When you speak to Gresham about food, one thing is immediately evident: this is a man who is a passionate advocate of inherited culinary traditions, about food histories, and about the flavours that bring together local communities. Gresham has long been involved in projects that aim to preserve Mumbai’s local food traditions, and that preoccupation finds its way into his cooking, whether in nose-to-tail cooking, in using seasonal produce, or in recycling ingredients in uncommon ways.
We spoke with him about the city’s changing food landscape, a few of his pet projects, and what comfort food means to him. And while he spoke, he cooked. A fermented mushroom and eggs starter, a buttery corn ravioli with super-fragrant truffle oil and fermented lime, and a raspberry yuzu with white chocolate fuelled our chat. Just thinking about it makes our mouths water. Tell us about your various projects: Gypsy Kitchen, Swine Dine, and now St Jude Bakery?
Gypsy Kitchen started about five or six years ago, as a way to revive those handed-down home recipes and traditions that surround eating. Our generation doesn’t even know the food that their grandmothers grew up eating. Gypsy Kitchen is a platform that allows women to host small sit-down dinners at their homes, showcasing recipes that have been passed down through generations. Dining is communal, and the ambience is relaxed. The idea is to revive not just recipes but traditions around eating - like sitting on the floor or on small stools, and using specific vessels like matkas and kansa plates to serve food - because they add flavour to the food, or aid digestion. There are reasons for many of these traditions, and unfortunately this wisdom is lost as these traditions are discarded.
Unlike now, when people are accustomed to eating parts of an animal, and discarding the remains, I grew up eating everything, including the “unmentionables”—liver, heart, tongue, kidney. If you’re going to kill an animal, you should use all of it. At Swine Dine, we live this philosophy by cooking with the whole pig. Most establishments will only serve spare ribs, or pork belly, but we serve many-course dinners, all with a pork element, and we cook with parts of the pig that you won’t be served at other restaurants, like the cheek or the ears.
And finally, St Jude serves as our test kitchen. It used to be a bakery, and then was used as a godown. We took it over a few years ago, and then the St+Art gang painted it as part of their Mumbai St+Art festival, and we filled it with reclaimed furniture and equipment. We do pop-up dinners here spanning 12-20 courses, for tables of about 12 people. Like with Swine Dine, we try to push food that you wouldn’t eat anywhere else in the country. We’re making really fun dishes here, essentially experimenting with flavours and seeing what happens. We use tried-and-tested techniques, but the dishes we make are innovative and original. We have rules and regulations for the dinner, and the menu is made and sent to people in advance. It’s a fixed menu and can’t be changed. The idea is to influence people to push out of their comfort zones and eat what we want them to eat. So far, we’ve had about 60 dinners here, and served over 600 different people.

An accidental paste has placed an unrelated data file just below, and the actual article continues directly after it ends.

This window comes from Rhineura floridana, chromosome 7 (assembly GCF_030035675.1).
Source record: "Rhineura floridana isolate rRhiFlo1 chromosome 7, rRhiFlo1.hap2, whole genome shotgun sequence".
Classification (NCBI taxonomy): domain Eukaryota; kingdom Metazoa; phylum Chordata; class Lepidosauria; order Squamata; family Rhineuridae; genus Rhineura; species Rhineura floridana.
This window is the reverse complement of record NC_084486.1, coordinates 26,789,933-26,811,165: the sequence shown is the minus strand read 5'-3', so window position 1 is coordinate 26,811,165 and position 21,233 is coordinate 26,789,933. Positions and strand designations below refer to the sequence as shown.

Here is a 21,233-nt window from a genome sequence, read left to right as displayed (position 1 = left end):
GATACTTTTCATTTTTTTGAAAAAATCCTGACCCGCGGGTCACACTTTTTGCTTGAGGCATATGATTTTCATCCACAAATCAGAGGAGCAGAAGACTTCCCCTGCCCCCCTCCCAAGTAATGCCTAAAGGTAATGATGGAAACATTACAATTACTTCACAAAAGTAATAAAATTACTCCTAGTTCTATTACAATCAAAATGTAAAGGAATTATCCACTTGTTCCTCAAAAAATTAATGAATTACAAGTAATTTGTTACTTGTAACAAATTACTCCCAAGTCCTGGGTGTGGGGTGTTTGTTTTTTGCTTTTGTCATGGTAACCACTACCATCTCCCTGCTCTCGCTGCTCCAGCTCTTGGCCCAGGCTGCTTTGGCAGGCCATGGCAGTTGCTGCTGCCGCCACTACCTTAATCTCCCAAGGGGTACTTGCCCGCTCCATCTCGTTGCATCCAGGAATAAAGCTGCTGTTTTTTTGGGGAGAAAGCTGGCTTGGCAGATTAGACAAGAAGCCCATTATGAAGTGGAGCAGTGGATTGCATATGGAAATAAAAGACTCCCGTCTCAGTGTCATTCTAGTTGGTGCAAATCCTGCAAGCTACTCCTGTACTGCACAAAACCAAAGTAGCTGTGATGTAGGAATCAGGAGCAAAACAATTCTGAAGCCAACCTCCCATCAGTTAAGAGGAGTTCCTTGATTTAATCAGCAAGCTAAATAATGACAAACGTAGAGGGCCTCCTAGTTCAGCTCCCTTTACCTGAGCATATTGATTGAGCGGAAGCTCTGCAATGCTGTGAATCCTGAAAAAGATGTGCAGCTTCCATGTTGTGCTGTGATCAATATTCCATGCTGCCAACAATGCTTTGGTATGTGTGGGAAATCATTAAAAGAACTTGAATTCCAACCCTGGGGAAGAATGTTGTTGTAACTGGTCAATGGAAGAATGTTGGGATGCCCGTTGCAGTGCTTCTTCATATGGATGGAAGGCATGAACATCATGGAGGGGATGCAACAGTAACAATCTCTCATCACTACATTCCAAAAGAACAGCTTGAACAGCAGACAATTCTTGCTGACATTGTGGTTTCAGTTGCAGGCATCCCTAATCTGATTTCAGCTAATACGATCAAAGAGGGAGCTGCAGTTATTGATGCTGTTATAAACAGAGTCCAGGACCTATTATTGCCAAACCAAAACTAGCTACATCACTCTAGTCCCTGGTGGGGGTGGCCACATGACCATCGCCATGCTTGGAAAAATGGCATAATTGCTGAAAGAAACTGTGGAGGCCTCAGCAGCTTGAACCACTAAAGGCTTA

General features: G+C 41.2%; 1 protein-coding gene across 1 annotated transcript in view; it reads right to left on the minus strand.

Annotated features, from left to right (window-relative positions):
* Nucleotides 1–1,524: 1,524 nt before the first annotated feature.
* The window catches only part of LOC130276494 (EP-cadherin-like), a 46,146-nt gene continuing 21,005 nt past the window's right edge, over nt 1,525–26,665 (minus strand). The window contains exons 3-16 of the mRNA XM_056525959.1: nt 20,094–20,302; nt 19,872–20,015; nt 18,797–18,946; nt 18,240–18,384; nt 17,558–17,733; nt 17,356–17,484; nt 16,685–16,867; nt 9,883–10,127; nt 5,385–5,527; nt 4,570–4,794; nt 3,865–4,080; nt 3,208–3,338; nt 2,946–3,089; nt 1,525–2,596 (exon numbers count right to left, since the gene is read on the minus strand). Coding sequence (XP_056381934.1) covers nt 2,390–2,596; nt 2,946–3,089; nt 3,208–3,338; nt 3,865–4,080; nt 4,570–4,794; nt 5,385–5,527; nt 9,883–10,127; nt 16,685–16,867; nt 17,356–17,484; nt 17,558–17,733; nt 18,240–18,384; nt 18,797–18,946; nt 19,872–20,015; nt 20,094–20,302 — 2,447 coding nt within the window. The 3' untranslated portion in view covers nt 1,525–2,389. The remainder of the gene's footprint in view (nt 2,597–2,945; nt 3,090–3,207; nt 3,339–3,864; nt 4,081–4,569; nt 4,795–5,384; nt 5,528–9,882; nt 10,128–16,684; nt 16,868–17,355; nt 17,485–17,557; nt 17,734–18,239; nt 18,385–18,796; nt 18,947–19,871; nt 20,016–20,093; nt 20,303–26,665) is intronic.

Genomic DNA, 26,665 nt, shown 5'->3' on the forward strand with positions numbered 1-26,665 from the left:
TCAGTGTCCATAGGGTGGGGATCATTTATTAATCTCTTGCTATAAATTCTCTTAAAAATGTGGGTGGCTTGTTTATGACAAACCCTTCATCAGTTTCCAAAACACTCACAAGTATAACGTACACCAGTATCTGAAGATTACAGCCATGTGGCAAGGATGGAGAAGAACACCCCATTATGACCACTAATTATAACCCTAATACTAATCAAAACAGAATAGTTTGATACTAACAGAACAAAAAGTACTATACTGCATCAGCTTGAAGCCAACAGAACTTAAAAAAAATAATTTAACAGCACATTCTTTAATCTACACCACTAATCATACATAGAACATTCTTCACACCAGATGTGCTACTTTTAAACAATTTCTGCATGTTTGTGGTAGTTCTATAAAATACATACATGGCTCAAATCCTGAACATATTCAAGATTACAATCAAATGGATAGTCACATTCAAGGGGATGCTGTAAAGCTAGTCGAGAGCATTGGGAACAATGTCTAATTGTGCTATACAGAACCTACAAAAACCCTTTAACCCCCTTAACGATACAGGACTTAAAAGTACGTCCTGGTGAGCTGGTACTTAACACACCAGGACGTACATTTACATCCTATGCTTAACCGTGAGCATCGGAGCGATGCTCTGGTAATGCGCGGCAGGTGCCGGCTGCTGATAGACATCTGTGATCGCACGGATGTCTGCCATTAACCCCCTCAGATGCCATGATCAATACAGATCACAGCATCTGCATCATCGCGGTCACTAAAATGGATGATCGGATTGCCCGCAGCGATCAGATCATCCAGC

Who are your cooking influences?
Albert Adria, Alex Atala, Enrique Olivera, Dan Barber, Bomra, Alex Sanchez, Manish Mehrotra, Gaggan Anand, Floyd Cardoz, Manu Chandra.... and grandmothers all over the world.
Flavours you can not live without?
Smoked Goan chorizo, fermented tamarind, Bottle Masala, anishi, slow-fermented soy, miso, kudumpuli, Gobindo Bhog rice. Your go-to comfort food?
Dad's tea, pork curry and prawn chilli fry, mum’s potato chops, Bombay duck chutney, Handbreads and pakhat (skate) khuddi (curry).
Favourite restaurants, anywhere in the world?
Mugaritz, Noma, Alkimia, Akelare, Amaas, Iwai, and The Commons, NZ, when Nick Honeyman was running it.
Tell us about Mumbai’s foodscape.
It’s changed a lot in the last decade or so. Food in Bombay used to be seasonal. During the monsoons, people would traditionally eat dried fish, because live fish was harder to catch. Pollution and development have killed these traditions that are rooted in cycles of nature, and the environment. People are no longer attuned to these things.
There’s also a lot more competition, and social media has become a huge factor in where people go and what they order. It’s hard to be an independent chef in Bombay. The market is saturated, and it can feel very hectic and crowded. The amount of restaurants that are opening breaks down the target audience. For example, Saltwater Café was the only place of its kind 7 years ago; now you have places like Smoke House Deli, Indigo Deli, a bunch of smaller places, all doing great food, and it’s tough to survive. Factors like ambience, plating, even parking availability, have become critical now.
Similarly, the timeline of a dish has died. There are institutions like Brittania, that can have the same menu for decades, and people come to expect certain things. But it’s harder to get there now. People come in and take pictures of a new dish on the menu, post it on social media, and you’ll suddenly have 300 people coming in for a week to taste it. After that, everyone is bored. They want something new. Must have kitchen tool?
A sharp knife and sense of humour.
Top tips for new chefs?
Common sense. Taste taste taste taste taste taste. Live the basics.
If not a chef, you'd love to be:
A DJ or a toy designer.
Mumbai, in three words:
Home sweet home.
For Gresham's Bombay food list, visit here.